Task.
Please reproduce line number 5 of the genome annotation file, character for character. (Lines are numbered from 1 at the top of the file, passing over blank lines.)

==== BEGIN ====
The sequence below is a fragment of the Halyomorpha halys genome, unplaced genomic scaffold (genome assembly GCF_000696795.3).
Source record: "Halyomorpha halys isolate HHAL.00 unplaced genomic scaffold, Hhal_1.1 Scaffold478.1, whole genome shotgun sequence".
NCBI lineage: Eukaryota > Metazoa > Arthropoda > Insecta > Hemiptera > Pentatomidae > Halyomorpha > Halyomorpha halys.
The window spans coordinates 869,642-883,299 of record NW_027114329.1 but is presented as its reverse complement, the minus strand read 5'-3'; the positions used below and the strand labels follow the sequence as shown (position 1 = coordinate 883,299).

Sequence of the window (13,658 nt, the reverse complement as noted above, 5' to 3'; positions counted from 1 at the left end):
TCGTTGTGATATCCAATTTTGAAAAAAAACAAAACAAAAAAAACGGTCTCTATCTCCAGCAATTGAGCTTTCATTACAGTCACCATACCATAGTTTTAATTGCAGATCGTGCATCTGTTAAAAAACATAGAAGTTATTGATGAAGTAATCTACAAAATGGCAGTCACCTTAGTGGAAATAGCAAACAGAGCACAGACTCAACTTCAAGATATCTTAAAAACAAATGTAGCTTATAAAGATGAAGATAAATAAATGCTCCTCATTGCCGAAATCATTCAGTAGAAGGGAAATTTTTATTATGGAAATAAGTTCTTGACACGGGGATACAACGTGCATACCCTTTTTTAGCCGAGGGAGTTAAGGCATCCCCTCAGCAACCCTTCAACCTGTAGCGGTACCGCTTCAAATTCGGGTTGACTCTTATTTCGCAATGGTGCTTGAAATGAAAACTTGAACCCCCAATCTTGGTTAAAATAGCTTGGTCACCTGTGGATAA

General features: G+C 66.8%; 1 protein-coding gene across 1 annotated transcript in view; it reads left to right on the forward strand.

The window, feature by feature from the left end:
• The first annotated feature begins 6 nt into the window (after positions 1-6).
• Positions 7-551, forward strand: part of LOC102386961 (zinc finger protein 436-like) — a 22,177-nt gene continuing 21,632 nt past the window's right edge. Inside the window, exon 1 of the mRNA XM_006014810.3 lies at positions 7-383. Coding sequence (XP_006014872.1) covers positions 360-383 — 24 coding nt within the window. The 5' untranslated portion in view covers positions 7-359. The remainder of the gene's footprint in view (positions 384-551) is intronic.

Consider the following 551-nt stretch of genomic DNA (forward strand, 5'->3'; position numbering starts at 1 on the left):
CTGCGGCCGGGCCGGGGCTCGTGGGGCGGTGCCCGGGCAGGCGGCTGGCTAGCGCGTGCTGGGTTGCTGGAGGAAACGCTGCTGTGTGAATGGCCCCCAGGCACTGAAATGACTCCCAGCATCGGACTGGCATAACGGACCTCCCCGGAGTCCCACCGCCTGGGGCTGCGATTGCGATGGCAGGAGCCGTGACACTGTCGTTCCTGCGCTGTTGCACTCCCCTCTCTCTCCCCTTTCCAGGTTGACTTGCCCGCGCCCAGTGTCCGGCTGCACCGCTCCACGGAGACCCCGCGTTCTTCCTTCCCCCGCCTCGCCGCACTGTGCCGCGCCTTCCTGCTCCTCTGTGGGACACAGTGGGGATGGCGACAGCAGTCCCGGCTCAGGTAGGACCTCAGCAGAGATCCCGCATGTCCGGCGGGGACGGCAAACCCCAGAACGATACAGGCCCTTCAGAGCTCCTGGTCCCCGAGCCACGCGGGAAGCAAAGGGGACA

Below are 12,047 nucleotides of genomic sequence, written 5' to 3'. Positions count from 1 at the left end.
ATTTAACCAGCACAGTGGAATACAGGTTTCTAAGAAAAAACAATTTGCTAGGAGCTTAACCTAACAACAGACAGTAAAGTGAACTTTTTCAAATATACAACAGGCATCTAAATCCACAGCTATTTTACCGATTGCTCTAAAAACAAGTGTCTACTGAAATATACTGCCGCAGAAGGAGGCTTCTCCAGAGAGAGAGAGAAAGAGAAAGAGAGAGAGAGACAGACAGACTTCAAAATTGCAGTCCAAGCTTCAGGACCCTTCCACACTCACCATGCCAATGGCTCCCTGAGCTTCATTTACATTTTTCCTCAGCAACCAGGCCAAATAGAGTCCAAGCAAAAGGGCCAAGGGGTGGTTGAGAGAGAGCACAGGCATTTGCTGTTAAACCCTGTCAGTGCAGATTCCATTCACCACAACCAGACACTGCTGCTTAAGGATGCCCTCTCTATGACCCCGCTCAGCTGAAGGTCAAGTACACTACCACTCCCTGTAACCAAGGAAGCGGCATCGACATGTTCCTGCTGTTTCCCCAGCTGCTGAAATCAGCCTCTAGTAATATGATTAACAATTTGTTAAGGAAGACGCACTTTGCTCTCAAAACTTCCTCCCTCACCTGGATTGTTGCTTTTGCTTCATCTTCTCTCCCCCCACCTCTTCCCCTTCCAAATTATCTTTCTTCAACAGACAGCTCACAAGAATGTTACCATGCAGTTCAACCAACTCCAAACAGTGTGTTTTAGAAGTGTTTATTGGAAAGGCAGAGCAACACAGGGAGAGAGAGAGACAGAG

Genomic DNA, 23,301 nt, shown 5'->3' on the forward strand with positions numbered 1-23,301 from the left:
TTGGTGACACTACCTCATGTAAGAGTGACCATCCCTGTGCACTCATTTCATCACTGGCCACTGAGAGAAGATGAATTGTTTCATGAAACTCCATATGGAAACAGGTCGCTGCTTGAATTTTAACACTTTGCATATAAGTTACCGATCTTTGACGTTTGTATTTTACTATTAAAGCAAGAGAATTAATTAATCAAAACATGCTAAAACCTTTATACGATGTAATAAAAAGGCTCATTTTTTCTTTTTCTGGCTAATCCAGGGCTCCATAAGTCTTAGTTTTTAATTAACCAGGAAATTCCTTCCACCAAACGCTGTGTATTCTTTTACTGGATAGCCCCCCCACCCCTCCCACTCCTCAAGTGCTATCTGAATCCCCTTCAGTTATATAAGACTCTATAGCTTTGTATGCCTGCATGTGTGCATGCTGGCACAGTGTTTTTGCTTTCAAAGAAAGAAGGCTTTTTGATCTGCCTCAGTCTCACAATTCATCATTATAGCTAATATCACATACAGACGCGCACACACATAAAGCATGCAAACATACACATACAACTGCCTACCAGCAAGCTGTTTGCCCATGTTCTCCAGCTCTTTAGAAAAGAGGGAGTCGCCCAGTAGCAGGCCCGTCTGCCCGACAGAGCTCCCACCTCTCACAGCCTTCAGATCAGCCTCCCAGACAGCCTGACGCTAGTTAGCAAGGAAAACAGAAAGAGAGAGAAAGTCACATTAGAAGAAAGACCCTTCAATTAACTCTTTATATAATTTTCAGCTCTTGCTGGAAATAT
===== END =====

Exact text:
Sequence of the window (13,658 nt, the reverse complement as noted above, 5' to 3'; positions counted from 1 at the left end):